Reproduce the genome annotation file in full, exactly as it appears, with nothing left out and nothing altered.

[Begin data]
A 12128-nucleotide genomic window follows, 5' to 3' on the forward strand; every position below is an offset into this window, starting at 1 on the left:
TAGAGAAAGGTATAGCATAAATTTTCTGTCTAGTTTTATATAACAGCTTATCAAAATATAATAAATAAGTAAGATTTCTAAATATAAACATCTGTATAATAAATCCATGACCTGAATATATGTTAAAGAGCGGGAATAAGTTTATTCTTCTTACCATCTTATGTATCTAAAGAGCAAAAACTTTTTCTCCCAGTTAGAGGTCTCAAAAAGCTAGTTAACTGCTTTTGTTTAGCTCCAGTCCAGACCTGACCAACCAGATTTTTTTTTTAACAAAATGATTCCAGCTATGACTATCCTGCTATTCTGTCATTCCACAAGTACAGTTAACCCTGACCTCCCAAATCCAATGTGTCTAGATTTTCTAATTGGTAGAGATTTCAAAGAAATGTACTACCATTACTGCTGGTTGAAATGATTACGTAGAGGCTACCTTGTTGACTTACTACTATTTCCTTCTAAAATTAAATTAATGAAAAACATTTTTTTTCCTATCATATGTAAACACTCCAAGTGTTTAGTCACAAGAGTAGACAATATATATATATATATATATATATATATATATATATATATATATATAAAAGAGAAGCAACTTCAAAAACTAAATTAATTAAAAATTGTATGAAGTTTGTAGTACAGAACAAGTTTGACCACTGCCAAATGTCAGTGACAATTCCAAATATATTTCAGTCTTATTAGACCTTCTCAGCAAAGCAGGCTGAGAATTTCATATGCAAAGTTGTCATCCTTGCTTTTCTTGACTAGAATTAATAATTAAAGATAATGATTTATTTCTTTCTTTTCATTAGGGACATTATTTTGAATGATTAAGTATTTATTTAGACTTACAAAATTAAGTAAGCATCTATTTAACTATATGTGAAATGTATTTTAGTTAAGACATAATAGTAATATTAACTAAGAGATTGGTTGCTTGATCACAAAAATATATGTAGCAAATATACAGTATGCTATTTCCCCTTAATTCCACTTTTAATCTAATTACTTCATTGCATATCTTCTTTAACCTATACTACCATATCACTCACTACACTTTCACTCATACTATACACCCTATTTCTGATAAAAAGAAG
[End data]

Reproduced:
A 12128-nucleotide genomic window follows, 5' to 3' on the forward strand; every position below is an offset into this window, starting at 1 on the left:
TAGAGAAAGGTATAGCATAAATTTTCTGTCTAGTTTTATATAACAGCTTATCAAAATATAATAAATAAGTAAGATTTCTAAATATAAACATCTGTATAATAAATCCATGACCTGAATATATGTTAAAGAGCGGGAATAAGTTTATTCTTCTTACCATCTTATGTATCTAAAGAGCAAAAACTTTTTCTCCCAGTTAGAGGTCTCAAAAAGCTAGTTAACTGCTTTTGTTTAGCTCCAGTCCAGACCTGACCAACCAGATTTTTTTTTTAACAAAATGATTCCAGCTATGACTATCCTGCTATTCTGTCATTCCACAAGTACAGTTAACCCTGACCTCCCAAATCCAATGTGTCTAGATTTTCTAATTGGTAGAGATTTCAAAGAAATGTACTACCATTACTGCTGGTTGAAATGATTACGTAGAGGCTACCTTGTTGACTTACTACTATTTCCTTCTAAAATTAAATTAATGAAAAACATTTTTTTTCCTATCATATGTAAACACTCCAAGTGTTTAGTCACAAGAGTAGACAATATATATATATATATATATATATATATATATATATATATATATATAAAAGAGAAGCAACTTCAAAAACTAAATTAATTAAAAATTGTATGAAGTTTGTAGTACAGAACAAGTTTGACCACTGCCAAATGTCAGTGACAATTCCAAATATATTTCAGTCTTATTAGACCTTCTCAGCAAAGCAGGCTGAGAATTTCATATGCAAAGTTGTCATCCTTGCTTTTCTTGACTAGAATTAATAATTAAAGATAATGATTTATTTCTTTCTTTTCATTAGGGACATTATTTTGAATGATTAAGTATTTATTTAGACTTACAAAATTAAGTAAGCATCTATTTAACTATATGTGAAATGTATTTTAGTTAAGACATAATAGTAATATTAACTAAGAGATTGGTTGCTTGATCACAAAAATATATGTAGCAAATATACAGTATGCTATTTCCCCTTAATTCCACTTTTAATCTAATTACTTCATTGCATATCTTCTTTAACCTATACTACCATATCACTCACTACACTTTCACTCATACTATACACCCTATTTCTGATAAAAAGAAG